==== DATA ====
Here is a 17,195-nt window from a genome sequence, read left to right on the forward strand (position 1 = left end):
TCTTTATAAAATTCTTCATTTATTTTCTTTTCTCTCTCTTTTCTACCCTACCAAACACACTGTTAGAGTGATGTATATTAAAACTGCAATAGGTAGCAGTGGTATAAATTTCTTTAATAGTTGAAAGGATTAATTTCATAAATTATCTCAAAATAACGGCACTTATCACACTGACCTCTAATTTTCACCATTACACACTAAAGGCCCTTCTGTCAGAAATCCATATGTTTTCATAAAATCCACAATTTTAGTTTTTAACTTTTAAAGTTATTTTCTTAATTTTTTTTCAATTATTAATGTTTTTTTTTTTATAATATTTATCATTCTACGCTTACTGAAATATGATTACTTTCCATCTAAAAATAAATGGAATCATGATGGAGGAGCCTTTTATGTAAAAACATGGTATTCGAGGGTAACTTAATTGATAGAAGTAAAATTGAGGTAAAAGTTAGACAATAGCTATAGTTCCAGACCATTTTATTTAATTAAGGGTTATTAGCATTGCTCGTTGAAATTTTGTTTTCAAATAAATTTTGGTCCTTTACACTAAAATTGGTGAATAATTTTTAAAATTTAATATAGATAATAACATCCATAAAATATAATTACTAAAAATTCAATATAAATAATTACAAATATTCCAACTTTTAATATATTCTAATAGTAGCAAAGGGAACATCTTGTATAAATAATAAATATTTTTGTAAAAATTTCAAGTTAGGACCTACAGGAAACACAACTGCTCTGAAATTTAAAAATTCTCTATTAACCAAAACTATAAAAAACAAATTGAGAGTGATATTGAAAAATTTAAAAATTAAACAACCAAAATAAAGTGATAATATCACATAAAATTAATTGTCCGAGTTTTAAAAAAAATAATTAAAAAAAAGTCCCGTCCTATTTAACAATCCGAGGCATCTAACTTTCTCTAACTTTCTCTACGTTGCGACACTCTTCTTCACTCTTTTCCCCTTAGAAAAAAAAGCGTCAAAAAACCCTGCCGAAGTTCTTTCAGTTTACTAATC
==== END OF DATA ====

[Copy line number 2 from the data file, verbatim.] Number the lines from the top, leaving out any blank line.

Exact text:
TCTTTATAAAATTCTTCATTTATTTTCTTTTCTCTCTCTTTTCTACCCTACCAAACACACTGTTAGAGTGATGTATATTAAAACTGCAATAGGTAGCAGTGGTATAAATTTCTTTAATAGTTGAAAGGATTAATTTCATAAATTATCTCAAAATAACGGCACTTATCACACTGACCTCTAATTTTCACCATTACACACTAAAGGCCCTTCTGTCAGAAATCCATATGTTTTCATAAAATCCACAATTTTAGTTTTTAACTTTTAAAGTTATTTTCTTAATTTTTTTTCAATTATTAATGTTTTTTTTTTTATAATATTTATCATTCTACGCTTACTGAAATATGATTACTTTCCATCTAAAAATAAATGGAATCATGATGGAGGAGCCTTTTATGTAAAAACATGGTATTCGAGGGTAACTTAATTGATAGAAGTAAAATTGAGGTAAAAGTTAGACAATAGCTATAGTTCCAGACCATTTTATTTAATTAAGGGTTATTAGCATTGCTCGTTGAAATTTTGTTTTCAAATAAATTTTGGTCCTTTACACTAAAATTGGTGAATAATTTTTAAAATTTAATATAGATAATAACATCCATAAAATATAATTACTAAAAATTCAATATAAATAATTACAAATATTCCAACTTTTAATATATTCTAATAGTAGCAAAGGGAACATCTTGTATAAATAATAAATATTTTTGTAAAAATTTCAAGTTAGGACCTACAGGAAACACAACTGCTCTGAAATTTAAAAATTCTCTATTAACCAAAACTATAAAAAACAAATTGAGAGTGATATTGAAAAATTTAAAAATTAAACAACCAAAATAAAGTGATAATATCACATAAAATTAATTGTCCGAGTTTTAAAAAAAATAATTAAAAAAAAGTCCCGTCCTATTTAACAATCCGAGGCATCTAACTTTCTCTAACTTTCTCTACGTTGCGACACTCTTCTTCACTCTTTTCCCCTTAGAAAAAAAAGCGTCAAAAAACCCTGCCGAAGTTCTTTCAGTTTACTAATC